Earnings trades can be a trap shoot but there is one predictable pricing behavior savvy option trader use to produce steady profits.
We’re heading into earnings season and many people choose to use options to play these high risk/reward situations. The biggest mistake novices make is purchasing puts or calls outright as a means of directional “bet.” They are usually disappointed with the results, as even if the stock moves in the predicted direction the value of the option can actually decline and result in a loss despite being “right.”
Don’t Get Post Earnings Premium Crushed
The problem they failed to account for is the post earnings premium crush (PEPC), in which implied volatility contracts sharply immediately following the report no matter what the stock does. You’ll often hear traders cite what percentage move options are “pricing in” on the earnings. The quick back of the envelope calculation for gauging the magnitude of the expected move is to add up the at-the-money straddle.
This article does a great job of explaining how to use the straddle to both assess expectations and potentially profit.
For example; back in April Constellation Brands (STZ) closed at $151.50 last and April $120 straddle (the $150 call +$150 put), which the following Friday closed at $9.30, suggesting a 5.3% or $8.20 price move. Note, I adjusted for the fact the options still had 9 days until the 4/15 expiration. On Wednesday morning the wine and beer conglomerate posted a much better than expected earnings line and when the stock opened up it popped $9 to $160 per share. Anyone who bought call options ahead of the report was likely rubbing their hands with glee in anticipation of a huge profit.
But because the implied volatility and hence the premiums get crushed immediately following the event, the profits would have been minimal despite the monster move. This is especially true if you had used the wrong approach. For example, the $160 call was actually down $0.50 from $2.75 prior to the report to $1.25 the following morning. The lesson: don’t buy out-of-the-money options prior to earnings in hopes of hitting a jackpot. These lottery tickets rarely pay-off.
Once option traders are armed with this bit of knowledge, they advance to use spreads to mitigate the impact of PEPC when looking to make a directional bet. Some will graduate to getting this predictable pricing behavior in their favor by selling premium via strangles or the more sensible limited risk iron condors. But these strategies still carry the risk of trying to predict if not the direction, then the magnitude of the move.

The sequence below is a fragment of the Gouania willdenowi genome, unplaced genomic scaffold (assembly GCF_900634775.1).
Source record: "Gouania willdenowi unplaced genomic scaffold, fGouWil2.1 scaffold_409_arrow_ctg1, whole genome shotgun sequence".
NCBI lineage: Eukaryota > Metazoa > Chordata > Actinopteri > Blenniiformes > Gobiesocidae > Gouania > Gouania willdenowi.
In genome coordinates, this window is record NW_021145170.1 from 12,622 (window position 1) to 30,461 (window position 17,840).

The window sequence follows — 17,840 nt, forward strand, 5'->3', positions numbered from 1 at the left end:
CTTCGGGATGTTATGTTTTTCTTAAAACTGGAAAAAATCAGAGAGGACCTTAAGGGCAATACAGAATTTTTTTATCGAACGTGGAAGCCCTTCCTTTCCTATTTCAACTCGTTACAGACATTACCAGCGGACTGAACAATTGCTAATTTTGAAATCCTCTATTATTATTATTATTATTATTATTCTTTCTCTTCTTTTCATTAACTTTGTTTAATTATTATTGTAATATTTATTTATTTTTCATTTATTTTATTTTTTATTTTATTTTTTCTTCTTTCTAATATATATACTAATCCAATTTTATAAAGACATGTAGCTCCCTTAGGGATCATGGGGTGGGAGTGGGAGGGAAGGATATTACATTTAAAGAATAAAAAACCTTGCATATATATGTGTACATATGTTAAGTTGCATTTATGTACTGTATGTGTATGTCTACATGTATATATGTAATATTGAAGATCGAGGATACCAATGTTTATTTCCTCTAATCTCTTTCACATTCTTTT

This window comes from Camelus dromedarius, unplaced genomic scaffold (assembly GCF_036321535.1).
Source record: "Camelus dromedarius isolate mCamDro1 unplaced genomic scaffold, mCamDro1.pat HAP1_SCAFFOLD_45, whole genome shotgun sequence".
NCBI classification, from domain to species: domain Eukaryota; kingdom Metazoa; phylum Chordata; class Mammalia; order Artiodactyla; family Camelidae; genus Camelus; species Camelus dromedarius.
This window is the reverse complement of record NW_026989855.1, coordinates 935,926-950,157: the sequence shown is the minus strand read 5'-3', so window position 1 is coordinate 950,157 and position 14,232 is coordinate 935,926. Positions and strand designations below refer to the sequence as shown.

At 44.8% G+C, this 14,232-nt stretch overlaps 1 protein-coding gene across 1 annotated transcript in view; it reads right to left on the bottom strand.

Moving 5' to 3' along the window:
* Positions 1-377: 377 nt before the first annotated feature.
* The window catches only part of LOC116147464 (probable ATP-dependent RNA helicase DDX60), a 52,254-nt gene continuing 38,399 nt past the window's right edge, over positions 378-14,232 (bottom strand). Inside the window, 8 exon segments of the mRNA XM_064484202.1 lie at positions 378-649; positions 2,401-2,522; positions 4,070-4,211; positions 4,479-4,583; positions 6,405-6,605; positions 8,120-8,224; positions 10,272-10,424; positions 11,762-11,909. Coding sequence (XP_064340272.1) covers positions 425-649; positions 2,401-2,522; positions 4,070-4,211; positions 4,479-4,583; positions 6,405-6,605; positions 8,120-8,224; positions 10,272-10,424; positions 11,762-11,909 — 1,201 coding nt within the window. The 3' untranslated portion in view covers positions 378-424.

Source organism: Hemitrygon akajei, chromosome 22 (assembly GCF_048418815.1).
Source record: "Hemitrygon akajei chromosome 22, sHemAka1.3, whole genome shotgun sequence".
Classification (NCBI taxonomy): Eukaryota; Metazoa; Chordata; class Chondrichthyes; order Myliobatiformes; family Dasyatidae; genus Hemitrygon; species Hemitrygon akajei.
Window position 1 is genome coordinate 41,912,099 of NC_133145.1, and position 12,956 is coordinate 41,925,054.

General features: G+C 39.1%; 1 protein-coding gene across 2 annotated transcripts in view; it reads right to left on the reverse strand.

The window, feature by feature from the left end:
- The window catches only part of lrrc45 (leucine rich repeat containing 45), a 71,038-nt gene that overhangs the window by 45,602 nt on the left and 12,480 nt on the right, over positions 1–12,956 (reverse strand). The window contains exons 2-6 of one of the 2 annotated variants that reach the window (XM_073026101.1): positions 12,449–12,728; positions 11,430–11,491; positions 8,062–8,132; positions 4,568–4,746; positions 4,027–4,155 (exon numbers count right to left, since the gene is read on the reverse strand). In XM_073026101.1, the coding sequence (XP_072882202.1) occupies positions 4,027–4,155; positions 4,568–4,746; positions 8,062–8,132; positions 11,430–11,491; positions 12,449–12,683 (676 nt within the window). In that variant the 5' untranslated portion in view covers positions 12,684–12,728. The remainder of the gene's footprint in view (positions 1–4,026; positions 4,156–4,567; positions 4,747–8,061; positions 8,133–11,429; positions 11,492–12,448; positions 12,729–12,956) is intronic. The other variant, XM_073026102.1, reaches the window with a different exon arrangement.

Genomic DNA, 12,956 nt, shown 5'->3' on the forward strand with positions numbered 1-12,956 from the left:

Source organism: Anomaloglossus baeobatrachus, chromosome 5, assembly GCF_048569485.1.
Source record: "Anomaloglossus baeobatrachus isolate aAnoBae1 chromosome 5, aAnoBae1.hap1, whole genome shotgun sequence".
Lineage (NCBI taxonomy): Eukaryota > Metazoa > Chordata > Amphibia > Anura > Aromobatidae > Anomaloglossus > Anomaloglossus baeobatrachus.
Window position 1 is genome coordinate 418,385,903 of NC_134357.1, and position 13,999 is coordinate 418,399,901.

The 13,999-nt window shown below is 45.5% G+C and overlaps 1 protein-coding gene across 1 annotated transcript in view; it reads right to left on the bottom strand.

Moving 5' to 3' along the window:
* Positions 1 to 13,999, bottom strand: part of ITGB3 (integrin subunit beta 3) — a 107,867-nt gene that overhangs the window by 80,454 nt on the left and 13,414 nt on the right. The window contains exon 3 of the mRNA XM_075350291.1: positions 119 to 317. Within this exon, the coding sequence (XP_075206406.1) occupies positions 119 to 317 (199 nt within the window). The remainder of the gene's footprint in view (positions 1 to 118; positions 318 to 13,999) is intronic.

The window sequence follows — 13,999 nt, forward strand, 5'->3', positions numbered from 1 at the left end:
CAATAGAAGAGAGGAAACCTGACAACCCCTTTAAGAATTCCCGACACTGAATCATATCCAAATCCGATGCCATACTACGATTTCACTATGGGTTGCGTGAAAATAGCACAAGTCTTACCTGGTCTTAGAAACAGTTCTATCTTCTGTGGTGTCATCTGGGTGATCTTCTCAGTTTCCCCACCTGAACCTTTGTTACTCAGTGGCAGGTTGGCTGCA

The Pre-Earnings Trade
The true professionals pursue a safer and more reliable path of positioning in anticipation of the increase in implied volatility preceding earnings, avoiding the actual event altogether. Just as PEPC is predictable so is the pumping up of premium leading into the event; it’s just more subtle in that it occurs incrementally over the course of many days.
One strategy for taking advantage of rising IV leading into earnings is a calendar spread, in which you sell an option that expires prior to the earnings while simultaneously purchasing one expiring after the event. Like any calendar spread it will benefit from the accelerated decay of the nearer dated options sold short. However, this has the added tailwind as earnings approach – the option which includes the earnings will see its IV rise, causing the value of the spread to increase. To keep the position delta neutral, both put and call calendars should be established.
These positions must be established in advance and closed before the actual earnings. The profits might not be as dramatic as catching a huge post earnings move, but they can be substantial. More importantly, they can be consistent and have a high probability.
With weekly options there should be plenty of situation in coming weeks to take advantage of the rise in IV leading into earnings. This site provides a good starting point of a list of names and their options specific pricing tendencies.
With most offering weekly options there should be plenty opportunities for double calendars. As always, do your own research and confirm the reporting dates, but this offers a great starting point.
— Steve Smith